As much as I’ve always loved the water, when my hair was relaxed, I barely allowed it to get wet when I went into pools or the ocean. My childhood memories of my mother begging me not to get my hair wet rang through. Plus, as I got older, I realized the chemicals in the relaxer and chlorine combined would truly do a number on my tresses. So, I avoided something that I loved, and as a result, was not a swimmer. Since returning back to being natural, I have really enjoyed my time in the water and actually swim. As much as I now love being in the water, I realized that I had to figure out a way to ensure that the ocean’s salt water and the pool’s chlorine didn’t damage my hair.
First, I looked at the differences between salt water and chlorine. Salt water is extremely drying to our natural hair. Keep in mind that if you’re in salt water, you’re also probably in the hot sun, so even more damage is being done to your tresses.
Pool water has chlorine, which also dries and damages our hair because the chlorine dissolves the oil that keeps cuticle layers together. One thing I’ve noticed recently is that some pools are opting for salt water, as opposed to chlorine, which would definitely be a safer option for your hair and body.
Prior to going into the water, it is important to protect your hair as much as possible. I use to wet my hair and then apply a thick conditioner, which is definitely better than doing no prep work, but soon realized that the majority of that conditioner was coming off in the water. Instead, now I first wet my hair and I try to ensure that I let my hair stay wet for 15 minutes; as it takes that long for hair to be fully saturated. Next, I apply an oil that will penetrate the hair shaft (i.e. coconut oil, extra virgin olive oil, or avocado oil), and seal it with a heavier oil or butter (i.e. shea butter, Jamaican Black Castor Oil, Jojoba oil, or grapeseed oil).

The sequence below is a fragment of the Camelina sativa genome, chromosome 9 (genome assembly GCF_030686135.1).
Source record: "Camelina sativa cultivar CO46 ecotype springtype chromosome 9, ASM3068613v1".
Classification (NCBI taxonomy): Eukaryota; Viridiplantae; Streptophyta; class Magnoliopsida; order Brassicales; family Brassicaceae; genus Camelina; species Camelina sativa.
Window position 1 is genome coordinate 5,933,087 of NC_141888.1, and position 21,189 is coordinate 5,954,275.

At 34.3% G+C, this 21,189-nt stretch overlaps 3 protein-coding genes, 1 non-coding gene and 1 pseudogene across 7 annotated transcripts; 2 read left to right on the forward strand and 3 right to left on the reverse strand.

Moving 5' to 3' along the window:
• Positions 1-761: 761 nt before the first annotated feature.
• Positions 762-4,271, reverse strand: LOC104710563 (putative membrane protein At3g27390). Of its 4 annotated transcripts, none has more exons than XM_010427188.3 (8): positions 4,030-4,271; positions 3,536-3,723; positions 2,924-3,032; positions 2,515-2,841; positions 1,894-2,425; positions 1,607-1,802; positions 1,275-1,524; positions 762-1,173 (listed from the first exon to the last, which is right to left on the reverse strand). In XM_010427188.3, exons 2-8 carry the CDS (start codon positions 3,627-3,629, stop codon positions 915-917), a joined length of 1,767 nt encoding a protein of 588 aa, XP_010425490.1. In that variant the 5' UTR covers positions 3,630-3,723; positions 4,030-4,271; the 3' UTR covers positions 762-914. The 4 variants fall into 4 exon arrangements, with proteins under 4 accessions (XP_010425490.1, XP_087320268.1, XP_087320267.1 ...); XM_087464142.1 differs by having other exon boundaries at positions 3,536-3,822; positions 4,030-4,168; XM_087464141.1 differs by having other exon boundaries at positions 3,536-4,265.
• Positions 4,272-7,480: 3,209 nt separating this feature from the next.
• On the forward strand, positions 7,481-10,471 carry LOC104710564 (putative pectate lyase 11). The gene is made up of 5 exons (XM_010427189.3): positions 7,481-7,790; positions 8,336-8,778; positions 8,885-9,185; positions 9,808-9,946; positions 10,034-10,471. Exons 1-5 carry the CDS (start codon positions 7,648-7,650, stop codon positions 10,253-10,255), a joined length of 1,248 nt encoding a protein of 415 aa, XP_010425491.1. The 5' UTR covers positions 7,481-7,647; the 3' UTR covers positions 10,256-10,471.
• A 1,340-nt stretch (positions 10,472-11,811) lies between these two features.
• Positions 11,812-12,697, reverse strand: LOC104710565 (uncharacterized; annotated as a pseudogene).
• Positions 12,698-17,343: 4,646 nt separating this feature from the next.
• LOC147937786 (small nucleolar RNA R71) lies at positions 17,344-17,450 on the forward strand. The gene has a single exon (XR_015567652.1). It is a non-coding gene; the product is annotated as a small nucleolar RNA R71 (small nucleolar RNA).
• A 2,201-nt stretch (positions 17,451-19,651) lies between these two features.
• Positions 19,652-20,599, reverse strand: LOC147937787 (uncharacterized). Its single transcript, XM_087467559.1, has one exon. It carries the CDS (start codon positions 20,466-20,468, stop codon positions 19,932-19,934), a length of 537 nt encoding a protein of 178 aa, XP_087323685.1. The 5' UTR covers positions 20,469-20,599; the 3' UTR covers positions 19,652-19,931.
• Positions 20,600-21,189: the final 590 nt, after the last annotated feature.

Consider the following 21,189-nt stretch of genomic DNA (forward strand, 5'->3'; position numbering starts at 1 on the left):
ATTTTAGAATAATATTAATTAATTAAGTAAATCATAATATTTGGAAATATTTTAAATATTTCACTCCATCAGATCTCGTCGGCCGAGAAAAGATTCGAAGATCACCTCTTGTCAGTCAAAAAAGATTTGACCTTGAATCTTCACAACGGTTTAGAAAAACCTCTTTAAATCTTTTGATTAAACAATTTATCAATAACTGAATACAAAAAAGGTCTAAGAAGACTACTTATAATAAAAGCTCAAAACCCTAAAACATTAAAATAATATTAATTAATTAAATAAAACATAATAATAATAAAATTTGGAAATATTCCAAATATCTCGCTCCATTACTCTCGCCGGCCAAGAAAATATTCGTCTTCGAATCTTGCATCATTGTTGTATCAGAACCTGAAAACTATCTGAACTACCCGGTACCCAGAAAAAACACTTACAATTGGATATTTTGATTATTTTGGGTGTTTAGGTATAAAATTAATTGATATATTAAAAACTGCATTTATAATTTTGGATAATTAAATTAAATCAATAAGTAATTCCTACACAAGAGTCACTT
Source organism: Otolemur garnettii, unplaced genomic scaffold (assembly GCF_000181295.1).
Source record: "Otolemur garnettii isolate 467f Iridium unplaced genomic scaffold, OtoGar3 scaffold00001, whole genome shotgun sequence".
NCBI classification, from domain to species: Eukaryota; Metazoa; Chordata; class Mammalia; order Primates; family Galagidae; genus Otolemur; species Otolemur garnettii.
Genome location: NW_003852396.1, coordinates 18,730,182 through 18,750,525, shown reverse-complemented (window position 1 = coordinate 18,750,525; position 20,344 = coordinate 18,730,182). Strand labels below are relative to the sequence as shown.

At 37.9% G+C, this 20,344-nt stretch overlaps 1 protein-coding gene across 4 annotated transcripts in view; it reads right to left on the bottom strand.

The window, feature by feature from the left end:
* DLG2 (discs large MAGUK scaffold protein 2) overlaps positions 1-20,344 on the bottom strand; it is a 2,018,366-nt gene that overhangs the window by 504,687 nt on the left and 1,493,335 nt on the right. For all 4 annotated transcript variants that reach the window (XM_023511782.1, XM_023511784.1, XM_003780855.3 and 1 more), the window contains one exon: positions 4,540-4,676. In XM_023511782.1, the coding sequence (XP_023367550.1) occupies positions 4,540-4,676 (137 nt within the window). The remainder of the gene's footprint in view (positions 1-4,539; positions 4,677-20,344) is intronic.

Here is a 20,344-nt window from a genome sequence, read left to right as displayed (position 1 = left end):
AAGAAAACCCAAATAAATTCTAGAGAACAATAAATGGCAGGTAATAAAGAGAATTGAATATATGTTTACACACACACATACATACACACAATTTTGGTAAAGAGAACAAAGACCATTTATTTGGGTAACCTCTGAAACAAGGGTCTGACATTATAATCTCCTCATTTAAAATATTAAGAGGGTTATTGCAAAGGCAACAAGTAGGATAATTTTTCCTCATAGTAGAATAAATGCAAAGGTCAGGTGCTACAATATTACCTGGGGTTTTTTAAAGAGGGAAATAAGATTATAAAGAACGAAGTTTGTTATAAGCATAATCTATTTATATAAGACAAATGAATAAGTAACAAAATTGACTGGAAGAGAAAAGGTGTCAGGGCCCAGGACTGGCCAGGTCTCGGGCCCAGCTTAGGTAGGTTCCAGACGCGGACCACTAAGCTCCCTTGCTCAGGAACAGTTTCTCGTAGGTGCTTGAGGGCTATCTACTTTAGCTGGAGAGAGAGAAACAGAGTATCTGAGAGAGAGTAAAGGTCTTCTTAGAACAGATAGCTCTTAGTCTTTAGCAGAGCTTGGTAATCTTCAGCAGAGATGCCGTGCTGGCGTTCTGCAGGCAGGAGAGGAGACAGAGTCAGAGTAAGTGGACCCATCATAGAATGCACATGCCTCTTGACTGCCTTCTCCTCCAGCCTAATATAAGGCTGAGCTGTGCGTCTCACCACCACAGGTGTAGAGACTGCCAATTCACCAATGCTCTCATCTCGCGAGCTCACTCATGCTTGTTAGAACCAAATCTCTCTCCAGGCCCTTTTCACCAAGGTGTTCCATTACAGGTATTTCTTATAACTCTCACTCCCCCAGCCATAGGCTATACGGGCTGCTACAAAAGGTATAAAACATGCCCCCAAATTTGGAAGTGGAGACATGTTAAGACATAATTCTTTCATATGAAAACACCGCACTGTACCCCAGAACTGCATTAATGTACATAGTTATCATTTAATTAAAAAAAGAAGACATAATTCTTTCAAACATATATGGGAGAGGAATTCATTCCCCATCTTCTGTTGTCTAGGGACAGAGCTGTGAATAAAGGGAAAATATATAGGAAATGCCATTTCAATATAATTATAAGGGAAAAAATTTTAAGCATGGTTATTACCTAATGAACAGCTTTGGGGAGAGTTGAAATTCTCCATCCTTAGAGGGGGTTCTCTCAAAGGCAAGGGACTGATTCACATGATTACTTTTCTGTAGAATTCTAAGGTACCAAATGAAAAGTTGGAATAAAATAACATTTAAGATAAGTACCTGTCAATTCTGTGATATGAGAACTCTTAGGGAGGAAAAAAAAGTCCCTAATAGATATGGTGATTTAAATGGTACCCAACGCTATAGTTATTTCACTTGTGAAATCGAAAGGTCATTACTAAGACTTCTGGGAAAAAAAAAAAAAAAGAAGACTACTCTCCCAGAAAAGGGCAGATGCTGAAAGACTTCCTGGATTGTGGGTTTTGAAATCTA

To avoid tangles, it is best not to keep your hair out, but rather braided or in a bun.
I don’t own a swimming cap, but if you do, or are extra cautious about your hair in the chlorine (especially if your hair already has some chemical in it (i.e. is coloured), it would be a great idea to wear one in the pool. Some people even wrap their head in saran wrap first, for a second layer of protection.
Once you’re out of the water, it is important to ensure that you rinse your hair thoroughly so all of the salt water or chlorine comes out completely. Hair should be shampooed and conditioned (with a wash out and then a leave-in conditioner). If you are swimming often, a clarifying shampoo is a good idea to use every few swims, but you MUST ensure that you deep condition afterwards to put back the moisture/oils that clarifying shampoo strips from your hair. If you’re using the pool at your local gym, put on your deep conditioner and head on over to the sauna or steam room to intensify the treatment. Avoid styling the hair with heat (i.e. blow dryer and/or flat iron) and try to style it in a way that requires less manipulation.
So there you have it, ladies (and gents!). With a few simple steps, it is possible to swim regularly and maintain your hair health. Happy swimming!